What should you not miss in Prague?
There is no shortage of non-traditional places in Prague, which is visited by around 8 million tourists every year. Most of the eight million visitors mentioned earlier will be satisfied with tourist destinations such as Charles Bridge and Prague Castle. But if you want to experience Prague from a different angle and you are not satisfied with a ride on a double-decker red bus, you should look for interesting corners in the hidden streets of Prague rather than a tourist guide.
Do you want to experience something extraordinary in Prague? Great, that you're right here! As a Prague woman, I will be happy to take you through my hometown. Let's take a look at the 10 best known and underappreciated or unknown places in Prague.
What do locals do in Prague?
Here is my list of interesting places in Prague, loved even by locals. What is yours?
- Žižkov tower
- Náplavka waterfront
- Roof Radosť
- Jerusalem (Jubilee) Synagogue
- Cross club
- St. Agnes Monastery
- The mysterious Faust House
- Old Town Bridge Tower
- Štefánik Observatory
1. Žižkov tower
The tallest building in Prague, which is an integral part of the modern look of Prague, is a mandatory attraction for all tourists without dizziness. Few places in Prague will give you such a fantastic view and rocking chairs from which you can enjoy it. I recommend coming before sunset and watching how Prague changes with the falling darkness.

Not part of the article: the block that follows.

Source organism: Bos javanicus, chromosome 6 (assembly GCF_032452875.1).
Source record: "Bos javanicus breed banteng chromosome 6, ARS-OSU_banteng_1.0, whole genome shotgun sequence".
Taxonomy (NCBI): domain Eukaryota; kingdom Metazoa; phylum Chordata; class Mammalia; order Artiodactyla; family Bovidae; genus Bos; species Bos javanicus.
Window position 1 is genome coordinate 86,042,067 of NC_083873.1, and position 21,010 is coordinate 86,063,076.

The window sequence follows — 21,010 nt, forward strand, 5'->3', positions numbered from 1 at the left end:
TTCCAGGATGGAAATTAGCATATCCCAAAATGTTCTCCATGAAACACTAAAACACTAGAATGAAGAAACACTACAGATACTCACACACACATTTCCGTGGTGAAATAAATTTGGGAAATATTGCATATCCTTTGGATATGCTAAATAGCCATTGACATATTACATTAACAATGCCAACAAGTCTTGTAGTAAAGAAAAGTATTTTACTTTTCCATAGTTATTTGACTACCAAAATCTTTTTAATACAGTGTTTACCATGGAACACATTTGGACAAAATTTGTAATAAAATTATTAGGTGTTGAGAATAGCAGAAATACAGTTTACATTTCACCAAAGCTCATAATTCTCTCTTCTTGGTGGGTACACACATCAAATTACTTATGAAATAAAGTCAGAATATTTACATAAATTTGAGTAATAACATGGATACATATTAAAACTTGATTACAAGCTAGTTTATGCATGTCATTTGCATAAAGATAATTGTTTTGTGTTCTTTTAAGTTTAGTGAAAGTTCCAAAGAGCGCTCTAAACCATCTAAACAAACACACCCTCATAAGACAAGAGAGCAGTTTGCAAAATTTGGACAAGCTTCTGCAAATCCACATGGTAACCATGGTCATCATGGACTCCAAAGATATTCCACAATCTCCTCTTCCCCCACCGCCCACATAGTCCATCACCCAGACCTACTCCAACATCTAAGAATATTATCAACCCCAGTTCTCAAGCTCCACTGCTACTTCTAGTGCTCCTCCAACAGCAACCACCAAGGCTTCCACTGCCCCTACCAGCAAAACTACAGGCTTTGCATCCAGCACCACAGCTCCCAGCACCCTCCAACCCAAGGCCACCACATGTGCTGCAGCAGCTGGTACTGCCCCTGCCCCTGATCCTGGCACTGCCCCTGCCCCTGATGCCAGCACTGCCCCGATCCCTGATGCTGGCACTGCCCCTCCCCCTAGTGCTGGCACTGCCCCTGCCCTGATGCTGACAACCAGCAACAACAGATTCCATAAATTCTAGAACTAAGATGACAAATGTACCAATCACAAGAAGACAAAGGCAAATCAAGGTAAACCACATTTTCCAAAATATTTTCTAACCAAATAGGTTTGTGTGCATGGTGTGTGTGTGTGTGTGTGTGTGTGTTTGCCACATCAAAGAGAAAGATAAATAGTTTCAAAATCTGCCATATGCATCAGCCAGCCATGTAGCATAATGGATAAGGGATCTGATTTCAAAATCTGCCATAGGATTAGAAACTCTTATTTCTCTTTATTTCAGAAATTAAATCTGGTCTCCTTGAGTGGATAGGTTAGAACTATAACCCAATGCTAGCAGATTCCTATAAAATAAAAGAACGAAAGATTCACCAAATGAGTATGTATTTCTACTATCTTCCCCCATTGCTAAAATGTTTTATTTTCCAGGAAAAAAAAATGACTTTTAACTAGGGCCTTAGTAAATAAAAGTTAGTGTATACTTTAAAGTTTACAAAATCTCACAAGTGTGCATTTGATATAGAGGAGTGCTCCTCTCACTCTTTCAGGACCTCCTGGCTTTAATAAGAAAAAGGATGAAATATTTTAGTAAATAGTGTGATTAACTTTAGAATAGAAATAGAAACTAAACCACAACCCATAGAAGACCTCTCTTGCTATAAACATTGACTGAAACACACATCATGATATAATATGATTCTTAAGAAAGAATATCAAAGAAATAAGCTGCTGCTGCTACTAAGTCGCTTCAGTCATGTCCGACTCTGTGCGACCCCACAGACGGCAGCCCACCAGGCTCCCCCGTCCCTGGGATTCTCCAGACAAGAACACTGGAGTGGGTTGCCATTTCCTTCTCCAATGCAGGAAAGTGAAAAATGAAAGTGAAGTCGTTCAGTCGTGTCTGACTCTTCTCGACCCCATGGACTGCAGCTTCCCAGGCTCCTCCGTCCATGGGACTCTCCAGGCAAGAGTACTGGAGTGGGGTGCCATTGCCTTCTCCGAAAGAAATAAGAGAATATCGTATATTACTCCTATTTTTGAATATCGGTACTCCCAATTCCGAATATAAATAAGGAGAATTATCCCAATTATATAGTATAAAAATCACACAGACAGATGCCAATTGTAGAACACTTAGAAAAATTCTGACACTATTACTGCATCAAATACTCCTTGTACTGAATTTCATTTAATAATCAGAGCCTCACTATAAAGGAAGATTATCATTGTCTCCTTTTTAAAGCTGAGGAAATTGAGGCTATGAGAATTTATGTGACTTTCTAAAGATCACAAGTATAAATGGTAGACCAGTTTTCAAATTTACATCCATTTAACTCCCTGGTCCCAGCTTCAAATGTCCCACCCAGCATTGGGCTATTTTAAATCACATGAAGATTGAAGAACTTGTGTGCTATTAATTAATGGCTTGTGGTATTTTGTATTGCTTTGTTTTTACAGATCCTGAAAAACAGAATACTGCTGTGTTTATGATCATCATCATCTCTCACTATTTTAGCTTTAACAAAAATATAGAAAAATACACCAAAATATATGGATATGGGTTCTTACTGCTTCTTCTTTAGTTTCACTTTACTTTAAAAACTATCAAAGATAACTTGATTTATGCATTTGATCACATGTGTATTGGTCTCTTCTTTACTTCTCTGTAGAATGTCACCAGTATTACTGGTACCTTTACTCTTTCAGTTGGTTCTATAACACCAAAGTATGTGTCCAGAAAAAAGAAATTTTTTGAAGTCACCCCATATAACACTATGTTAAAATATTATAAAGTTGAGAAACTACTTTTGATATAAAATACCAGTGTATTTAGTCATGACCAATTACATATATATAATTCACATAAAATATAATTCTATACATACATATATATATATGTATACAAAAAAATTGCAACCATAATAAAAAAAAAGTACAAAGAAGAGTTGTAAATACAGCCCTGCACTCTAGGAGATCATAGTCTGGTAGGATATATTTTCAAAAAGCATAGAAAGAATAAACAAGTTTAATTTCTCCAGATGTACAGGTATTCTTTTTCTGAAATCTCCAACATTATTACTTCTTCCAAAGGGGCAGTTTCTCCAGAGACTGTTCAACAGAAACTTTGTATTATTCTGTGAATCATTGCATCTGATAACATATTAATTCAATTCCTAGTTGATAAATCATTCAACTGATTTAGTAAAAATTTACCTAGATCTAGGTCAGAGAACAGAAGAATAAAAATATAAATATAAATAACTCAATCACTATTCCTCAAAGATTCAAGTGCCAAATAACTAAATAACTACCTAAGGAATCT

Tip: You can relax right under the tower while playing minigolf, the modern 18-hole course will entertain you (and the last hole may annoy you a bit).
OPENING HOURS: Every day from 9 am to midnight.
ADMISSION: Adults CZK 250, children up to 3 years free, children from 3 to 14 years 160 CZK, students 180 CZK.
2. Náplavka waterfront
Stroll along the river or, in fine weather, take a seat on one of the many boats that serve cafés, restaurants and bars. The trip includes a beautiful view of Hradčany and swan watching. Many interesting events are taking place in Naplavka waterfront, for example, Farmer's markets.
3. Roof Radosť
And we will stay at the fantastic views. Roof RADOST is a fresh novelty in Prague, but it should definitely not go unnoticed. You can either choose from a great program (DJs, dance hall, summer cinema, exercises, commented views), or just come for a drink.
OPENING HOURS: Tue – Fri 15–23
Sat – Sun from 13–23
ADMISSION: 100 CZK entrance with a drink included, events individually.
4. Jerusalem (Jubilee) Synagogue
If (like me) you don't know what to imagine under the term "Art Nouveau stylization of Moorish style morphology", the only right way to enrich your vocabulary is to take a look at the youngest and largest synagogue in Prague. You will find it in the New Town and you will definitely enjoy it.
OPENING HOURS: April-October
Mon, Tue, Wed, Thu, Fri, Sun 9–18
Mon, Tue, Wed, Thu, Fri, Sun 9–16: 30
(closed during Saturdays and Jewish holidays)
ADMISSION: Basic CZK 80, reduced CZK 40.